This was good advice, and the teaching pros would agree; that hopping from one pro to another in hopes of learning the magic golf swing is not very proactive.
Overcoming a Golf Slump
Finding the right pro is for another article, but settling and staying with one teacher is no doubt the best way. As you are working on your golf slump, it has been suggested to work on your short game.
Work on Your Short Game
The short game for me has always been rather boring and something that I don’t necessarily like to work on. I normally focus on getting on the green in regulation and if I get lucky enough to be close to the pin this is a bonus.
This is not the best way of looking at it. In reality, I should hone my short game to get close to the pin on a regular basis, not my usual hit-or-miss routine. So working on the short game can boost your confidence and help lower your scores.
Don’t Overthink Your Shots
Overthinking is one of my worst enemies in golf. Boy, can I overthink the shot. I am probably like a lot of golfers who have a normal checklist that they think about as they are getting ready to hit a shot. You know the usual; head down, arms extended, follow-thru, etc. etc. etc.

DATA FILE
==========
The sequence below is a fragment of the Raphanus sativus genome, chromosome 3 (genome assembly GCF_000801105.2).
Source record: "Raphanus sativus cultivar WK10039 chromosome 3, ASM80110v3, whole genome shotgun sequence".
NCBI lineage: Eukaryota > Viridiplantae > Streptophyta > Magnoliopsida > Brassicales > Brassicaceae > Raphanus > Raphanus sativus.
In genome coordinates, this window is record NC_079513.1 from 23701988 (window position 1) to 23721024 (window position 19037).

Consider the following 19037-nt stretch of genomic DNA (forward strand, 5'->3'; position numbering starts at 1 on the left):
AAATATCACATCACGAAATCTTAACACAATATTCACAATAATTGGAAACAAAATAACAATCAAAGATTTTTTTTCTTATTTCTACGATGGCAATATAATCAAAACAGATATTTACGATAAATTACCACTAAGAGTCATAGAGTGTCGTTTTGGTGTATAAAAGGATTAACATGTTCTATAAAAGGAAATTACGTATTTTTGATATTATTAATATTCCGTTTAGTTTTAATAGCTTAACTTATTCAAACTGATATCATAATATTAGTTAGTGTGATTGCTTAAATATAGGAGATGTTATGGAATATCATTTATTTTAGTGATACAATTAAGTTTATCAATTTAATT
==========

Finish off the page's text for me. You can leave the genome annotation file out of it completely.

Unfortunately, my checklist grows to extraordinary amounts when in a golf slump. My mind is spinning with things that I should do or not do while taking my back swing. Now, I can tell you this is a recipe for disaster.
Not only may the checklist in my mind be wrong, but there may also be too many things to remember. Instead, work with your golf pro for a pre-shot drill that works for you. This will help you get your “ducks in order” by making an effective routine of your pre-shot. This concentration will help to focus your mind on the routine and take away the little hamsters running around in your brain.
Golf Swing Tempo
Slow your swing down. I know when I get uptight and frustrated the first thing I do is overswing. If they gave a prize for fast and thrashing swings when I am frustrated I would win first prize. Slow down and see what happens.